The United Nations Security Council did not meet for weeks, and when it did, it just whimpered and died. The pandemic also shows that each country is behaving in a very selfish manner. There is no togetherness in the fight, except some token gestures like India allowing to ship some tons of hydroxychloroquinine (HCQ) to the US, following the frantic request of Trump to Modi. Mercifully, the African continent is still free from the pandemic. Imagine the scale of human misery it would encounter, given its pathetic state of lack of development, where lakhs of tiny shanties, with no potable water, leave alone water to wash hands, house these very poor and miserable Africans in the war-torn regions.
A Paradigm Shift Needed For the Future:
I would hesitate to dwell at length on the details of a paradigm shift that humanity needs in the future if it has to pre-empt the kind of tragedies like the COVID that it currently suffers. In all humility, and honesty, I must admit, it is beyond my intellectual capacity and I am not up to it. But, I would venture on one vital aspect that human sustenance is so much entwined with, if we are to steer clear of the “business as usual” approach. And that is, the intelligent management of world’s soil resources.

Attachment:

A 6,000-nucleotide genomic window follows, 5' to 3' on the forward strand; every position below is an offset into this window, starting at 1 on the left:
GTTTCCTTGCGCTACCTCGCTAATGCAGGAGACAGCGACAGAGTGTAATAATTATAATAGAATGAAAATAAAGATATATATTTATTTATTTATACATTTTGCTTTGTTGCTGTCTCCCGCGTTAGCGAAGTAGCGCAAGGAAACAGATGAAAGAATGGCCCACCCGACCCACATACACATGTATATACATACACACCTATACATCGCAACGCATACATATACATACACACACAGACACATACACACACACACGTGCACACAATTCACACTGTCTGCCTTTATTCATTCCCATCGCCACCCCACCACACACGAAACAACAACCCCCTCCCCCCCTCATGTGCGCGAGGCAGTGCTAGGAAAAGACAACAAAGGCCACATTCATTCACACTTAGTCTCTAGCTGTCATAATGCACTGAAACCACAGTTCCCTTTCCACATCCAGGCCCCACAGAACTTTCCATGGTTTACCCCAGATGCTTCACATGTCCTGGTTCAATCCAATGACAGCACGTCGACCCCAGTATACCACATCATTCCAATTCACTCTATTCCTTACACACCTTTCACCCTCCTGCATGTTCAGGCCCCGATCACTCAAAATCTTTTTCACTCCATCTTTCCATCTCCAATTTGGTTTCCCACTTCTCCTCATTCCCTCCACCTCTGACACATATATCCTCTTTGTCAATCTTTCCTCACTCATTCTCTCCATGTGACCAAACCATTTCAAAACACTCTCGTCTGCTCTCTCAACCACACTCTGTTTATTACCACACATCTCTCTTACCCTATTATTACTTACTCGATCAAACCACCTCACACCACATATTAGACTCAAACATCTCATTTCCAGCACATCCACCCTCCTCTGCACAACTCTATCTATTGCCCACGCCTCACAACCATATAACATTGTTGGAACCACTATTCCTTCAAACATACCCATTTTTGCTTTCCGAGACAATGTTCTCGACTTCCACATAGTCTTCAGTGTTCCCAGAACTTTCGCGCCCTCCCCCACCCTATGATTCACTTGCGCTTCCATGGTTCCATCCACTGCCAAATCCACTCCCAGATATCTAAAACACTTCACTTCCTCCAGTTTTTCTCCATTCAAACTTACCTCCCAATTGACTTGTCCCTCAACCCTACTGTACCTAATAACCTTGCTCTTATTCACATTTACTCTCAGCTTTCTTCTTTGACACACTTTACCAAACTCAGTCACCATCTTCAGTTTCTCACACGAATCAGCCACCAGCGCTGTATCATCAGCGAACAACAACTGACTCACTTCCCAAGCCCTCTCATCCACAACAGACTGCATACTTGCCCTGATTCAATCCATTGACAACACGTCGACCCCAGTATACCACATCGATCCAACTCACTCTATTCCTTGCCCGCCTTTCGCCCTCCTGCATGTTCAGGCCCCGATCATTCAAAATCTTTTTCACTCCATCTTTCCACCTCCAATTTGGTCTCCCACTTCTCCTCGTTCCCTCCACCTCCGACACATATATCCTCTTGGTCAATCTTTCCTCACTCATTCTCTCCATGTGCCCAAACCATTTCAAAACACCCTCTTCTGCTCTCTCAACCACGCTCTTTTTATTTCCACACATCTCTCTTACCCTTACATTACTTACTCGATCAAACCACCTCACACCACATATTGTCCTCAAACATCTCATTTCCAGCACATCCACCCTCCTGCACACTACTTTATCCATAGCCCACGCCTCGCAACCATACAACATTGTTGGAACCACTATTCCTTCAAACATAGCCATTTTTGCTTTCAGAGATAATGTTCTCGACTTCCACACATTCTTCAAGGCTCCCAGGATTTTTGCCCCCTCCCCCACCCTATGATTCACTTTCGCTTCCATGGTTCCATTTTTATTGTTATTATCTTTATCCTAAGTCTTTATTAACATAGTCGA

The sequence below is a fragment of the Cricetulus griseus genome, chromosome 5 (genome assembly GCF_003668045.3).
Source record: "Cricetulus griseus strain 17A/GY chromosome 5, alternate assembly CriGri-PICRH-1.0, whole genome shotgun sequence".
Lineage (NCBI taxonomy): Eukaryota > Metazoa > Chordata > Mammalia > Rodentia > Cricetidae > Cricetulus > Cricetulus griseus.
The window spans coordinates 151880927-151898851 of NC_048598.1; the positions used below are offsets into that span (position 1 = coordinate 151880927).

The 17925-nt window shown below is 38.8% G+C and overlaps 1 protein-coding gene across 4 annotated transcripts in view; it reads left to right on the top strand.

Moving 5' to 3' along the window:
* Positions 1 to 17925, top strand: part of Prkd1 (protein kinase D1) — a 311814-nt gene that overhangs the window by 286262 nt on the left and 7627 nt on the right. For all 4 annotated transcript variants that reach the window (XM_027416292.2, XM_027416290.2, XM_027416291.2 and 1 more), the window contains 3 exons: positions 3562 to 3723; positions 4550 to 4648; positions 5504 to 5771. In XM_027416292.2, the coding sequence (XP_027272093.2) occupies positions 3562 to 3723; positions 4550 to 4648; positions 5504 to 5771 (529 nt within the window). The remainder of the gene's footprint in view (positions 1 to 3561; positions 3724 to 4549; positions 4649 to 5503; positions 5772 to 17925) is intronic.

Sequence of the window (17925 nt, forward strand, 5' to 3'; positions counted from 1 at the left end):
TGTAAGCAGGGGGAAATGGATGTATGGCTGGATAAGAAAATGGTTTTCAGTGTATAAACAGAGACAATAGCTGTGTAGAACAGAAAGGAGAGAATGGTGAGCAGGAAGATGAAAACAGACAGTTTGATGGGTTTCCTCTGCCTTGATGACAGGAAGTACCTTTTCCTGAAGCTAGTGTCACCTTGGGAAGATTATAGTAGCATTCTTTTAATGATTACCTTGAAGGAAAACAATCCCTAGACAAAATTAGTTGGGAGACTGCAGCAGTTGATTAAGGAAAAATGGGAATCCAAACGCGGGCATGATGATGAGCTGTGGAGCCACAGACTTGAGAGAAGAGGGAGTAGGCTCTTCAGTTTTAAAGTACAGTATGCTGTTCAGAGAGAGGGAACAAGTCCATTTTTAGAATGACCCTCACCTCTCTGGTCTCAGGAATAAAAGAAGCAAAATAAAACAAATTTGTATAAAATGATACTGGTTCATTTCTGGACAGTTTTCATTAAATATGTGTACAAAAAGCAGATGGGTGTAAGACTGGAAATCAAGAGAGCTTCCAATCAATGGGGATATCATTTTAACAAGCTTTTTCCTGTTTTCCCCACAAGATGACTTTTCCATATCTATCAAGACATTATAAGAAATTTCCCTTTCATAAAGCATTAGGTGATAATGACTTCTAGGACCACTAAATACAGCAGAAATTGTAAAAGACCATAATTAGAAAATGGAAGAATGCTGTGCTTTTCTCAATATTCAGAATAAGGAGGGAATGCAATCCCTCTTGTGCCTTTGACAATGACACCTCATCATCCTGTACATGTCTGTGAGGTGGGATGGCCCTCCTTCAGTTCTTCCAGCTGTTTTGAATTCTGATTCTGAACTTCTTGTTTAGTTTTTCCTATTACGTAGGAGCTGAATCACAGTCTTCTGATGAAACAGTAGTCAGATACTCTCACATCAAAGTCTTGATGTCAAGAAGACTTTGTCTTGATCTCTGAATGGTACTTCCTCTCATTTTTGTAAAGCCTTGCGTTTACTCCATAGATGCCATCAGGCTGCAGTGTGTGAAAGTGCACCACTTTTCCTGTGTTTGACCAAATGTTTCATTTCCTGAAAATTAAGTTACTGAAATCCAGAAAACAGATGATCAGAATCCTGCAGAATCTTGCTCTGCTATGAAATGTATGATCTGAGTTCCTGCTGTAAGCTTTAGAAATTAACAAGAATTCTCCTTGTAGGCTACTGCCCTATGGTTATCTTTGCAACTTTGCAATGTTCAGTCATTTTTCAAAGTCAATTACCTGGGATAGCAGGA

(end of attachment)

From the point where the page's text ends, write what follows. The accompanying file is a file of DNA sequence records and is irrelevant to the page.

In the World Soil Science Congress held in Hamburg, The Federal Republic of Germany, in 1986, to which this author was invited to deliver a keynote address in the plenary, I referred to soil as the Soul Of Infinite Life (the first letter in each word representing the words mentioned in the above phrase). Contrary to the general belief that soil is such an inert material that one can treat it anyway one desires, to derive and exploit it for personal profit, I would consider soil an infinite life. For instance, carbon is the basic building atom in all life – human, plant or animal. And, the basic building atom in soil is carbon. As such, we might conclude that soil has life. Understandably, those scientists, students and lay persons assembled to listen to me, in 1986, laughed in mirth, when I so addressed soil. To exemplify my reasoning, in India I come across many projects, be it building a mammoth dam to store water, or a check dam to hold rain water, where the term “Water Management” is freely used. Without soil there simply is no water, yet, many planners, bureaucrats, including scientists, talk of “water management”. Itshould be “Soil and Water Management”. Even in Kozhikode, there is an Institute which is working exclusively on water management, without any emphasis, whatsoever on soil management. The simple physico-chemistry would explain this. A charged (electrically charged, which is a physico-chemical process) soil particle carries excess negative charge on its surface. A drop of water carries (H2O carries the positively charged hydrogen ion on either side, and oxygen in the middle that is, H+O-H+), Thus the positively charged hydrogen ion is attracted to the negatively charged soil particle, and this in turn, is attracted to a negatively charged oxygen atom, and a chain of water molecules is built around the soil particles. This is how water is stored in soil. Hence, without soil there is no water. Yet, humanity has destroyed this invaluable soil resorce in the name of development – whether the industrial farming (aka green revolution), buildings, homes, a plethora of things, unmindful of how best to use the soil resources. In India alone, of the 328.73 million hectares of geographical area, as much as 120.40 million hectares are degraded soils – almost a third- thanks to the green revolution. In Punjab alone, the so-called “cradle of green revolution” one can find hundreds of acres where not even a blade of grass will grow, without reclaiming the soil after much investments in chemical amendment. In Kerala, the classic case is of the Kuttanad The “paddy bowl” of Kerala, which had a very favourable soil pH(the soil hydrogen ion activity which is a good measure of the soil’s inherent fertility/productivity level, the optimum being 6-6.5,) is now clocking a soil pH of 1, after about half a century of green revolution, which, in other words means, the soil has almost become an acid, post green revolution.